To have an idea of the regions and the various countries involved* in the Transatlantic slave trade, see below.
*When I say "involved", please take into consideration this does not mean that these countries willingly and purposefully took part. Remember that there are many elements at play such as: colonial powers, brute force, unequal trading, false beliefs, etc.

Having this knowledge in hand I went forward to look into my own family's African results. 

West African Countries/Regions [Wikipedia]

Generational Puerto Rican African DNA Results

In this snapshot of my family's African DNA there are four members shown: Myself, my father, my mother, and my maternal grandmother. I was born in the US and the rest of these members in Puerto Rico, however we are all "Puerto Rican" through Ancestry. I have talked extensively about my family in this blog but TL;DR - my family's results are quiet mixed: European (mainly an influence from Spain and potential countries such as France); Native (Taíno from Borinquen with a potential smidge of Carib/other), Jewish/North African (most likely a remainder of the Sephardic Jews of Spain and the Arab influence in southern Spain), and an west African mix most likely all introduced via slavery. Dividing these last results into the 3 categories mentioned above of "Upper Guinea", "Lower Guinea", and "Central Africa" this is how our results fair: 

African AncestryDNA [Personal Photo]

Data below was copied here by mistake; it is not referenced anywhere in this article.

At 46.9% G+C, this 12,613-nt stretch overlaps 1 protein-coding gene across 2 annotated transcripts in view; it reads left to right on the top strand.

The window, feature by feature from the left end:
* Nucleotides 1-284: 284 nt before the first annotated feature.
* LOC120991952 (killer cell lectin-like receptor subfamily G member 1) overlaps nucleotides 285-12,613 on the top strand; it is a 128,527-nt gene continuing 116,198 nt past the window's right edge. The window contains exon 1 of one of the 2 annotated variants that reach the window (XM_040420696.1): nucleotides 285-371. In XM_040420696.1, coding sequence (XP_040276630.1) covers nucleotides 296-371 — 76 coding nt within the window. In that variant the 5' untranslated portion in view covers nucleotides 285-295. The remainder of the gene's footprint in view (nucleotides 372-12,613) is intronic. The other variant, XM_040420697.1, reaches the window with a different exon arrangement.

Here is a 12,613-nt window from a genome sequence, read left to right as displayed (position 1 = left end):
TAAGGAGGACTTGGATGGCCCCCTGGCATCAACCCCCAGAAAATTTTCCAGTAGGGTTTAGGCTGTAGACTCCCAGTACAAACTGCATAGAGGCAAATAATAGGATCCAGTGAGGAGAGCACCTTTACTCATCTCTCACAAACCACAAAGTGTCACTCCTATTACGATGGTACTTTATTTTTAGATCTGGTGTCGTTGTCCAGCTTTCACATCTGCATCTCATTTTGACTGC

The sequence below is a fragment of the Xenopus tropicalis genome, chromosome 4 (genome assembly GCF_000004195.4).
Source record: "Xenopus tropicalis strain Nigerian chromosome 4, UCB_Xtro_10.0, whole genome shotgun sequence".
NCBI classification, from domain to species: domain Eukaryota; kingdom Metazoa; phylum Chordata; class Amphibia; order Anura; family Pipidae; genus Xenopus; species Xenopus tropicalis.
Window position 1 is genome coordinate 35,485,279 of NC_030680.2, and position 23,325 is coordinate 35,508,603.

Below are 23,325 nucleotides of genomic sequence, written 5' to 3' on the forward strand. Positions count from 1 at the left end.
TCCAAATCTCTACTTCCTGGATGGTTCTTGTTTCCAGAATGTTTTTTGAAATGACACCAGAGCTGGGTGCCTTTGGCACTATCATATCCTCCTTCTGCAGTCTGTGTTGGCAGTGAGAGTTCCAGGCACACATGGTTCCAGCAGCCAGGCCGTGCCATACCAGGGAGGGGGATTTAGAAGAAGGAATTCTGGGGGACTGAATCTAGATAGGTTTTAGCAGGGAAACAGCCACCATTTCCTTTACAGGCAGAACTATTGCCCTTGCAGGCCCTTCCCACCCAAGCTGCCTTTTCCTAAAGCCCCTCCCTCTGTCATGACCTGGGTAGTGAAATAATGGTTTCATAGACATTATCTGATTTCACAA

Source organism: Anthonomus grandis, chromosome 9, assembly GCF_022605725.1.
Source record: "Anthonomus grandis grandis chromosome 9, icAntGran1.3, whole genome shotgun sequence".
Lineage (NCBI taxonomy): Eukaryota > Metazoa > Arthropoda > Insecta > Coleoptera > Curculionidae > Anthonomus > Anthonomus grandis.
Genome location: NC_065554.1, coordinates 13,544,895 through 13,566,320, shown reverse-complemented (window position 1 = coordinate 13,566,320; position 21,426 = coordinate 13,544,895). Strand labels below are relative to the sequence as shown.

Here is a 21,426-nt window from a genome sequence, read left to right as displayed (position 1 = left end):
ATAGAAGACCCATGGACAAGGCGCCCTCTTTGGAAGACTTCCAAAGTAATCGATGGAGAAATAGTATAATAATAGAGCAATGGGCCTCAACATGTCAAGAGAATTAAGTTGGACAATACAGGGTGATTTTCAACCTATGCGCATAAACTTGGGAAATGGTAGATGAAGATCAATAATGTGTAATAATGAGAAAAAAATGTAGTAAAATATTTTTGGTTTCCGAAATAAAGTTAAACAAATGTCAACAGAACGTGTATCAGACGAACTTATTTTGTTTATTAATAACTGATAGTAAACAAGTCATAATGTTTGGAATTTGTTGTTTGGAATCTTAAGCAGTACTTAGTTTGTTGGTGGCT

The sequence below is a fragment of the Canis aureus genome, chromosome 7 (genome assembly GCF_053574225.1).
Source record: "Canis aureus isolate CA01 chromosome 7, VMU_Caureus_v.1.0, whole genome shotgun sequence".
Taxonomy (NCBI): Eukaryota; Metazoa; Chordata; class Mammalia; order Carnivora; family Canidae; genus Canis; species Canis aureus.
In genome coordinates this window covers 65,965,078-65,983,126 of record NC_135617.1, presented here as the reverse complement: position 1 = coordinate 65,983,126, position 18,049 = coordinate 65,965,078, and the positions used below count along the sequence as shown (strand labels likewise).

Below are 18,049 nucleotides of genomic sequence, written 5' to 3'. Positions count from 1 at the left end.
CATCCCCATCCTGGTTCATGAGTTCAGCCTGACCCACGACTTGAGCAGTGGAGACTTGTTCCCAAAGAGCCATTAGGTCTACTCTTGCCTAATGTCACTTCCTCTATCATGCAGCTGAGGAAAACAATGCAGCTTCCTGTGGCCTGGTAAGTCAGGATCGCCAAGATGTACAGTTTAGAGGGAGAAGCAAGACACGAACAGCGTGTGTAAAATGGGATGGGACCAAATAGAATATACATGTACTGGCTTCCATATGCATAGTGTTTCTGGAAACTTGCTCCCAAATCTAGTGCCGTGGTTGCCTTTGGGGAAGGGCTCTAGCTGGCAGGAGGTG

As you can see our African DNA is sprinkled into each of the three regions but mainly distributes itself into Upper Guinea first and then Lower Guinea, which goes along with what is mentioned in the blog. Interestingly enough I do not inherit any "Lower Guinea" DNA but my dad has only 2% Ghana/Ivory Coast while my mother and maternal grandmother have DNA from each of those regions.

Something important to mention is the odd disproportion of Mali DNA in my genes vs that of my parents. I inherited 12% while my parents only show 2% and 1% and my maternal grandmother herself at 2%. This makes me question my 12%, could there have been an error in that calculation? When you click on "Mali" for my ancestry my range is given as 4%-18%, could there have been an oversight there? I wonder how much of that "12% Mali" might be genetically attributed to other countries nearby. Nonetheless, the presence of the Senegal and Mali like mentioned in the blog might be a result of the Founder Effect of slaves brought onto the island early on. As I've mentioned in this blog and on this post, most of my family has been on the island since the early 1700s and some branches reach the 1600s, so whichever ancestors carry African DNA have yet to be identified as "esclavo" (slave) or even "negro libre" (free black - a term used for descendants of free black persons) in documents. More digging into the church records over time will hopefully begin to divide my ancestors further into more accurate categories.